UCL News


PhD student solves decade-long mystery of magnetism

27 October 2009


Toby Perring and Andrew Walters london-nano.com/" target="_self">London Centre for Nanotechnology
  • Science and Technology Facilities Council
  • Brookhaven National Laboratory
  • A PhD student from the London Centre for Nanotechnology has won a prize for solving a decade-long mystery central to understanding modern magnetic systems.

    Andrew Walters has won the 2009 Marshall Stoneham Prize, a newly established prize awarded annually to an outstanding PhD thesis in the area of condensed matter and materials physics.

    Mr Walters and colleagues from the Science and Technology Facilities Council and Brookhaven National Laboratory in New York have been studying magnetism in the cuprates, chemical compounds containing copper oxide.

    The study of superconductivity, where a material has absolutely no electrical resistance below a certain temperature, occupies an important place in solid state physics today.

    Since their discovery in the late 1980s, scientists have extensively studied the cuprates, which are high-temperature superconductors containing planes of copper and oxygen atoms.

    In addition to their unusual electrical conducting properties, the electrons from the copper atoms have been shown to have unique magnetic properties which may be linked to the superconductivity.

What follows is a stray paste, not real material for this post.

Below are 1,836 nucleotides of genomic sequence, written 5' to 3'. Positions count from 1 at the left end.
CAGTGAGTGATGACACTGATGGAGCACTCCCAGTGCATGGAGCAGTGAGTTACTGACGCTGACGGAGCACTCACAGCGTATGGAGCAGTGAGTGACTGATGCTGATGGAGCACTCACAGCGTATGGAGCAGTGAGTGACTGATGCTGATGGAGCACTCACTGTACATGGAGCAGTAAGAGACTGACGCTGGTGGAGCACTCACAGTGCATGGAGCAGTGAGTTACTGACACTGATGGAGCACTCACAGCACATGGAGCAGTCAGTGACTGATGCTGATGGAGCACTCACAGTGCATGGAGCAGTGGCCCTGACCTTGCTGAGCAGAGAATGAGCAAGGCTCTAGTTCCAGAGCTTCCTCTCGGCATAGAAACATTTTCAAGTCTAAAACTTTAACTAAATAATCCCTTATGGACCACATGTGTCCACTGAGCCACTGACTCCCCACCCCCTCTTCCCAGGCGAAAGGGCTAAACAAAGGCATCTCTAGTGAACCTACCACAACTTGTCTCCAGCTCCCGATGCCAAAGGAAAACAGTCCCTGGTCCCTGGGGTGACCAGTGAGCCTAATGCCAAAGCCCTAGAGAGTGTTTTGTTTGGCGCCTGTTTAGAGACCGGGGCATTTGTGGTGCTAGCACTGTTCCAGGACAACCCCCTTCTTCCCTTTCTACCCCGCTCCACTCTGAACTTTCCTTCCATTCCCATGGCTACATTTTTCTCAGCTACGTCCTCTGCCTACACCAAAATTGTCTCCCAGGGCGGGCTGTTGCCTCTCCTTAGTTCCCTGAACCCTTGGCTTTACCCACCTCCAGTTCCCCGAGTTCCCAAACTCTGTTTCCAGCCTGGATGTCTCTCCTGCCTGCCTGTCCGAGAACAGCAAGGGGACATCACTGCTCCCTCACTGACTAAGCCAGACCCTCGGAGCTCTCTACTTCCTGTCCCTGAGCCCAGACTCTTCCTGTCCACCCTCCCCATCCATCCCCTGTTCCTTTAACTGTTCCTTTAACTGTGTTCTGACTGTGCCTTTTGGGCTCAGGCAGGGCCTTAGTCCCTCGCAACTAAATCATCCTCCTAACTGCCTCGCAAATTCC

However, for all the work done over the last twenty years, the location of these magnetic electrons in the planes of copper and oxygen atoms has been unclear.

    Most studies have assumed that these electrons remain near the copper atoms, and are unaffected by the neighbouring oxygen atoms.

    But Mr Walters and his colleagues' experiments and analysis have revealed new information about the location of the magnetic electrons.

    They discovered that the average position of the magnetic electrons is much further away from the copper atoms than had been previously thought, and in fact the chance of finding an electron in the region of an oxygen atom is far higher than anticipated.

    This new understanding puts a question mark over a lot of the current understanding of magnetism in the cuprates, and may have important implications for the superconductivity in these materials.

    For more information follow the links above.

    Image: Toby Perring and Andrew Walters at the MAPS spectrometer at the ISIS pulsed neutron source

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